You have reached the Cape May Natural History & Events Hotline, a
service of New Jersey Audubon Society's Cape May Bird Observatory. This
update was made on Wednesday, April 10. The Cape May Birding Hotline
has moved to 609-898-BIRD (sorry for any inconvenience). NJ Audubon's
three hotlines can be read in full on NJ Audubon's web site
(http://www.njaudubon.org) by clicking on "Sightings" at the top of any page.
Now on with the hotline!
It was an odd week with a dusting of snow the morning of April 6 and 80
degree temperatures on April 9. Spring continues to unfold with new
arrivals each and every day, as winter birds can still be enjoyed.
CMBO just learned that 8 of the MONARCHS tagged here last fall (7 at
Cape May Point and 1 at Stone Harbor Point) were found in the winter
roosts in Mexico in February. The Monarchs that survived the winter in
Mexico mated and began migrating north mid-March. They laid eggs along
the way on milkweed and reached the Gulf States before they died.
Reports from Monarch Watch this week share that eggs laid March 11 in
McAllen, Texas, have just produced the first spring generation of adult
Monarchs (emerged on April 4). These adults will now continue the
migration north and perhaps reach our area, mate, lay eggs, and die . .
. and their eggs will create the next generation that will continue
further north, until Monarchs repopulate the entire eastern U.S. all the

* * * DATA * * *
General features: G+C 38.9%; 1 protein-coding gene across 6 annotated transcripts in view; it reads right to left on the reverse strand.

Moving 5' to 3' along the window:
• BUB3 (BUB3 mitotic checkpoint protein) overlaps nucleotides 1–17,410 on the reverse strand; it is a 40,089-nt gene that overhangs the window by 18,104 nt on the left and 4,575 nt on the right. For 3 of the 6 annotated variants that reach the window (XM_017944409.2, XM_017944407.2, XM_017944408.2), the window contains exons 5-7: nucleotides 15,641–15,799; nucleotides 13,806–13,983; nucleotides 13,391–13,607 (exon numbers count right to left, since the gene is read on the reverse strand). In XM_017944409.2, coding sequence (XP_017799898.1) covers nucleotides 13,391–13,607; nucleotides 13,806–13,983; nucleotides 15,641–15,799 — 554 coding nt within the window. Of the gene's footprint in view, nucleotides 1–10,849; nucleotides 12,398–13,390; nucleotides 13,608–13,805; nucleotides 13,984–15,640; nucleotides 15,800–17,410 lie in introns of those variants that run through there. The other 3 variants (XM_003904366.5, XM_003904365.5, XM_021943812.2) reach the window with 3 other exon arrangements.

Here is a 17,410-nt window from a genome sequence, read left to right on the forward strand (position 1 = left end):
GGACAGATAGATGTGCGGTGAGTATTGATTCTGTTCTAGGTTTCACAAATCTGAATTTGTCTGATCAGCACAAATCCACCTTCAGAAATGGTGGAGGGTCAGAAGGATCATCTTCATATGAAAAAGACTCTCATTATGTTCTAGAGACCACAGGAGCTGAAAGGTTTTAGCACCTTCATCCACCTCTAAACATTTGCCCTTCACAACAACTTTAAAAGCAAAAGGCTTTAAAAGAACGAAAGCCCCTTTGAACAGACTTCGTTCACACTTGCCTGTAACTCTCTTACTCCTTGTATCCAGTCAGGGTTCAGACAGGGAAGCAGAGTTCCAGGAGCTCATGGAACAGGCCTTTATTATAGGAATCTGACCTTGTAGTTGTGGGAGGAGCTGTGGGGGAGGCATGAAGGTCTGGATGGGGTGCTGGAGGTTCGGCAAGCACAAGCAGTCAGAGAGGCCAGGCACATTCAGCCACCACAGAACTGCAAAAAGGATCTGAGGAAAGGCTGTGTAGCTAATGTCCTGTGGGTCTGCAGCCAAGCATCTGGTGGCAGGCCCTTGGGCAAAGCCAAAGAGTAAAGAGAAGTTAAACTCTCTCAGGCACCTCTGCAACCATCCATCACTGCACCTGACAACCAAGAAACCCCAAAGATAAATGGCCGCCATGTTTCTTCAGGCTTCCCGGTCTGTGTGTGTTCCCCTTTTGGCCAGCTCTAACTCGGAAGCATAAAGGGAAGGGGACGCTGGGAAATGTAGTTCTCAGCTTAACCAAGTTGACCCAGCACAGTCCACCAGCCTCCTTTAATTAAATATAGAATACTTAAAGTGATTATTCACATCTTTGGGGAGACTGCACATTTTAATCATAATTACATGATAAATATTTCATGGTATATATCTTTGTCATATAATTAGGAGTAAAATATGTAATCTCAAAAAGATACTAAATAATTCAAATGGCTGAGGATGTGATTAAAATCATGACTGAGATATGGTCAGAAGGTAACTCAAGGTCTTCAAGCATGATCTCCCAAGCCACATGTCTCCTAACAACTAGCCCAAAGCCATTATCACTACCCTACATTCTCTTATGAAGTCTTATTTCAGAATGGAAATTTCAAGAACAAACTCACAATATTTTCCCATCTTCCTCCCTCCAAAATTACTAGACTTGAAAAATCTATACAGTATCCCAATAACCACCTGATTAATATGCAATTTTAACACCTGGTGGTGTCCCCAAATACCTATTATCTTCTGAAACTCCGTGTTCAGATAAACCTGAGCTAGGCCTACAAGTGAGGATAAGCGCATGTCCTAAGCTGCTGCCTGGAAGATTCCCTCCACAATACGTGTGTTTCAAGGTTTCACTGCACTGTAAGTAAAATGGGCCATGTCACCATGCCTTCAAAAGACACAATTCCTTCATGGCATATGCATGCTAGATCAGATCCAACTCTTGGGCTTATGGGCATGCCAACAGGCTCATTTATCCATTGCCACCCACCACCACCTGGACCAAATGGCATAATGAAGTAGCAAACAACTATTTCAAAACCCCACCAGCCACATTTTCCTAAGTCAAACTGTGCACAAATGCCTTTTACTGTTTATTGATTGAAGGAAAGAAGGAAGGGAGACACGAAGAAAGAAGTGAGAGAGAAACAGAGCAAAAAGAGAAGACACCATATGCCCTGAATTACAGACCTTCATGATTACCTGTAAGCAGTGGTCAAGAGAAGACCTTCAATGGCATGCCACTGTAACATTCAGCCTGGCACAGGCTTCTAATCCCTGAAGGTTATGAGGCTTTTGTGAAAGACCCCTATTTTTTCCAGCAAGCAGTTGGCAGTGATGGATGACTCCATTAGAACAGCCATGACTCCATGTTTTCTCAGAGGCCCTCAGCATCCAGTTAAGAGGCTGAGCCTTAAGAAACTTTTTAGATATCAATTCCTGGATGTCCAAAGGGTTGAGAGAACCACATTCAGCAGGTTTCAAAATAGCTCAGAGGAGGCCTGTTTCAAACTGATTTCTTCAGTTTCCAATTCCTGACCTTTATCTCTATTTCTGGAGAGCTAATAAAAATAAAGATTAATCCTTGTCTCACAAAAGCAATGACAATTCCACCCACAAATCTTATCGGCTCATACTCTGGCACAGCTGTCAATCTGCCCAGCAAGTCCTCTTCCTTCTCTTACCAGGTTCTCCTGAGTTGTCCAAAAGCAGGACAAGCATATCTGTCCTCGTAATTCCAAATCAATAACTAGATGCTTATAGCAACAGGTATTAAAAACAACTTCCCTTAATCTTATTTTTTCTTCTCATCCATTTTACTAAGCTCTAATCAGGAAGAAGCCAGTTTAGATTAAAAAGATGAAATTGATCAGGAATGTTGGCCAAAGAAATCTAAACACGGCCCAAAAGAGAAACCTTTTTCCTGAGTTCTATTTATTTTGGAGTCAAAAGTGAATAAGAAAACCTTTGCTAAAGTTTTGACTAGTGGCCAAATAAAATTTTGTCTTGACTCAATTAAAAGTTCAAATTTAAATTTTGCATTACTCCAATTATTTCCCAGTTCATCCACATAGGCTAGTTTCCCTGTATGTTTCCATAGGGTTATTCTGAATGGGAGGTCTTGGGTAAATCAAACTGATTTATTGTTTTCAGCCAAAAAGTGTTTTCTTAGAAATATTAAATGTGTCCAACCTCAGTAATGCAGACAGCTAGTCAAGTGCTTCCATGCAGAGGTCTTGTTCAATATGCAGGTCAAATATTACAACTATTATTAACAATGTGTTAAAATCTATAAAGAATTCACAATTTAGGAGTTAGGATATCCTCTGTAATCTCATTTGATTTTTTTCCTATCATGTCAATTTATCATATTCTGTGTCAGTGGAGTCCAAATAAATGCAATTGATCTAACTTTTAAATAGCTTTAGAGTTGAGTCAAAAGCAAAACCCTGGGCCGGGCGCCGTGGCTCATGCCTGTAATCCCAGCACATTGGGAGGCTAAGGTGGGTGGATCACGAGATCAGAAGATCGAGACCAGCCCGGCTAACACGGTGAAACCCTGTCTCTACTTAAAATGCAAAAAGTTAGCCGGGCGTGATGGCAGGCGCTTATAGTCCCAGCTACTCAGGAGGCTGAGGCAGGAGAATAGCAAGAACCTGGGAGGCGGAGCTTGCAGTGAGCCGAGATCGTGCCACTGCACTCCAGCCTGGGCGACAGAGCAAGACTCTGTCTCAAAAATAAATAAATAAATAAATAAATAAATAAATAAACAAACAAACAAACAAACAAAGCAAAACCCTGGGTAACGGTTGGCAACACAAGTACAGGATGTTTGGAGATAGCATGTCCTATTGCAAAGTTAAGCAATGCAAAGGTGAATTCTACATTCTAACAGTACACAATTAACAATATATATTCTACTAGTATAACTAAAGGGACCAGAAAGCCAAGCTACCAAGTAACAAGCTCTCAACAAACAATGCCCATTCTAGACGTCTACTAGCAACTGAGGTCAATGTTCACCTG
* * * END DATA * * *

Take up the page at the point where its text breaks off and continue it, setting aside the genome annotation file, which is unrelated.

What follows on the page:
way to southern Canada.
Journey North's web site details the northbound migration of Monarchs,
along with that of many other species. As of April 11, Monarchs have
been sighted far north as the middle of Missouri, one in Kentucky, and
up the Atlantic Coast to North Carolina. Follow their movement yourself
on Journey North's site:
So, a MONARCH discovered TODAY, April 10, by Jack Connor in Port
Republic, NJ, is a real surprise and who knows what it means . . .
perhaps a Monarch that successfully wintered further north than Mexico
(Florida, Texas, ? ? ?).
Other southern butterflies wandered north this week too, some highly
unusual (a Sleepy Orange) and some to be expected (Red Admiral). A
SLEEPY ORANGE was discovered today, April 10, just south of Goshen at
the Dennis Creek WMA in fields west of Route 47 (just north of the
Cardinal Acres development). Newly arrived RED ADMIRALS found a patch
of stinging nettle in a garden in the Villas on April 9 and laid eggs,
and one was in a backyard garden in West Cape May on April 8 & 9.
The warm temperatures have triggered some of our resident butterflies to
emerge from their winter sleep as chrysalides this week: AMERICAN
COPPERS (at a number of locations), HENRY'S ELFINS & E. PINE ELFINS (at Jakes